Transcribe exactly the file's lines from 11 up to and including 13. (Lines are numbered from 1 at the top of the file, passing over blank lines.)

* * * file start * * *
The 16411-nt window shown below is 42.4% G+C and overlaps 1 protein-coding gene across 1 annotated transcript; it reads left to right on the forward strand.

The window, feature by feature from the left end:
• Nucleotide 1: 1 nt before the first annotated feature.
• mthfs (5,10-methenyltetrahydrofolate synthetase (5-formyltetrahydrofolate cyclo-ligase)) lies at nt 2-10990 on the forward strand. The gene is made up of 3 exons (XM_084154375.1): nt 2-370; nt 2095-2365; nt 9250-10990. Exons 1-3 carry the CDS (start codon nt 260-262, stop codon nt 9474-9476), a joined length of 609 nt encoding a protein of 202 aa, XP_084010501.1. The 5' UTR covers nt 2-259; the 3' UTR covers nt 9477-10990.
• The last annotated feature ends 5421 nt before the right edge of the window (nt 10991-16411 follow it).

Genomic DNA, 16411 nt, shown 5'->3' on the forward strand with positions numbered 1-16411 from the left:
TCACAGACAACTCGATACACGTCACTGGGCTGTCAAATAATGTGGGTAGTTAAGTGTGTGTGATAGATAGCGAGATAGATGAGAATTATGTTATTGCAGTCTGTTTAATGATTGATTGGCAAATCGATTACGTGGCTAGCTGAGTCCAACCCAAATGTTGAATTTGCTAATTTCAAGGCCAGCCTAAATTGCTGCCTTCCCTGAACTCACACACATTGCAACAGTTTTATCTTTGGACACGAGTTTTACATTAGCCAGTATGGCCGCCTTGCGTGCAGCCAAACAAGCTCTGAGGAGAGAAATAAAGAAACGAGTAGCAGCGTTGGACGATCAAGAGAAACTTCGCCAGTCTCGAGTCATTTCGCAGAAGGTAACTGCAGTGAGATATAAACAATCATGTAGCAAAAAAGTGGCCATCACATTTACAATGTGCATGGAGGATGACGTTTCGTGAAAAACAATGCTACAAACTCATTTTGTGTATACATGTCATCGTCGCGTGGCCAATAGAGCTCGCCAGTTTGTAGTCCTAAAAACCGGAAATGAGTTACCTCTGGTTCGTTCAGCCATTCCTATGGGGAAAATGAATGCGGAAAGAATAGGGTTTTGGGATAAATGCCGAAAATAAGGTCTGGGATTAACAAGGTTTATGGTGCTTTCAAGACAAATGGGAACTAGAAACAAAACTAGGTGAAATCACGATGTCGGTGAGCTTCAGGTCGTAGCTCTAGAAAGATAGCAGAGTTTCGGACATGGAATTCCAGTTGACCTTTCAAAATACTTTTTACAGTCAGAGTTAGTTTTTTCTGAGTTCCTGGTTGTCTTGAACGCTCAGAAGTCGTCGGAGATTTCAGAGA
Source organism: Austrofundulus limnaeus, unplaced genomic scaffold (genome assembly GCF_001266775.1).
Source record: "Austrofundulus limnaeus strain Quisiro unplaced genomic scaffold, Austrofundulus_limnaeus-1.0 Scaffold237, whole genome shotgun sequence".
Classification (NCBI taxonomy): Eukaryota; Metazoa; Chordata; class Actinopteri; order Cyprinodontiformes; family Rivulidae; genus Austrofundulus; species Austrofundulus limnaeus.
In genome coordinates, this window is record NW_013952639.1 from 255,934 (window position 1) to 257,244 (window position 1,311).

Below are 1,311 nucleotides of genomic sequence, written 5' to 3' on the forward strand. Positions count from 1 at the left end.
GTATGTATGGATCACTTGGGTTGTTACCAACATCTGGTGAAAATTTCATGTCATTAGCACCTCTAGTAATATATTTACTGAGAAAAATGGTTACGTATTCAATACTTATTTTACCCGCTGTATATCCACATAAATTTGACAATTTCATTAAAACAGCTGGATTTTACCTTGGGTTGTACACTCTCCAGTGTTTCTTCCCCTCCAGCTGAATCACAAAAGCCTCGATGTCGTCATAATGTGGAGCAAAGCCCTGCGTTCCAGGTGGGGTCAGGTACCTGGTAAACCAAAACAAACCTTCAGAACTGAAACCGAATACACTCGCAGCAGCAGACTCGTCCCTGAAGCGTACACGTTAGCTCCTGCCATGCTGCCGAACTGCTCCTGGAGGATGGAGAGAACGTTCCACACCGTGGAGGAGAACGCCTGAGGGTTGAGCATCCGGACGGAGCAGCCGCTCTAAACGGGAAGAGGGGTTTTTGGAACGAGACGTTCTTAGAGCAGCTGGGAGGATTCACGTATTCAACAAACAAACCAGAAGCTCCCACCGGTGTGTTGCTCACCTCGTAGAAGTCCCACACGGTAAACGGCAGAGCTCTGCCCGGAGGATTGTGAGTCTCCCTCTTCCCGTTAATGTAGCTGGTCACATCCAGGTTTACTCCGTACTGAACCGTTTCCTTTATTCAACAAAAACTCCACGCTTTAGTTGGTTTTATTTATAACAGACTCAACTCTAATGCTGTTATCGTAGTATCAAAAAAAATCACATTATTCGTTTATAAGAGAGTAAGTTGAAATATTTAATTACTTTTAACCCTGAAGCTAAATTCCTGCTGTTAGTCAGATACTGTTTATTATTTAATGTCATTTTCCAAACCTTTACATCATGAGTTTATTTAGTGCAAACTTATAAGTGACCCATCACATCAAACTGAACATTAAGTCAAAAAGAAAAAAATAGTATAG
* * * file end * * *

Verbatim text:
In genome coordinates, this window is record NW_013952639.1 from 255,934 (window position 1) to 257,244 (window position 1,311).

Below are 1,311 nucleotides of genomic sequence, written 5' to 3' on the forward strand. Positions count from 1 at the left end.
GTATGTATGGATCACTTGGGTTGTTACCAACATCTGGTGAAAATTTCATGTCATTAGCACCTCTAGTAATATATTTACTGAGAAAAATGGTTACGTATTCAATACTTATTTTACCCGCTGTATATCCACATAAATTTGACAATTTCATTAAAACAGCTGGATTTTACCTTGGGTTGTACACTCTCCAGTGTTTCTTCCCCTCCAGCTGAATCACAAAAGCCTCGATGTCGTCATAATGTGGAGCAAAGCCCTGCGTTCCAGGTGGGGTCAGGTACCTGGTAAACCAAAACAAACCTTCAGAACTGAAACCGAATACACTCGCAGCAGCAGACTCGTCCCTGAAGCGTACACGTTAGCTCCTGCCATGCTGCCGAACTGCTCCTGGAGGATGGAGAGAACGTTCCACACCGTGGAGGAGAACGCCTGAGGGTTGAGCATCCGGACGGAGCAGCCGCTCTAAACGGGAAGAGGGGTTTTTGGAACGAGACGTTCTTAGAGCAGCTGGGAGGATTCACGTATTCAACAAACAAACCAGAAGCTCCCACCGGTGTGTTGCTCACCTCGTAGAAGTCCCACACGGTAAACGGCAGAGCTCTGCCCGGAGGATTGTGAGTCTCCCTCTTCCCGTTAATGTAGCTGGTCACATCCAGGTTTACTCCGTACTGAACCGTTTCCTTTATTCAACAAAAACTCCACGCTTTAGTTGGTTTTATTTATAACAGACTCAACTCTAATGCTGTTATCGTAGTATCAAAAAAAATCACATTATTCGTTTATAAGAGAGTAAGTTGAAATATTTAATTACTTTTAACCCTGAAGCTAAATTCCTGCTGTTAGTCAGATACTGTTTATTATTTAATGTCATTTTCCAAACCTTTACATCATGAGTTTATTTAGTGCAAACTTATAAGTGACCCATCACATCAAACTGAACATTAAGTCAAAAAGAAAAAAATAGTATAG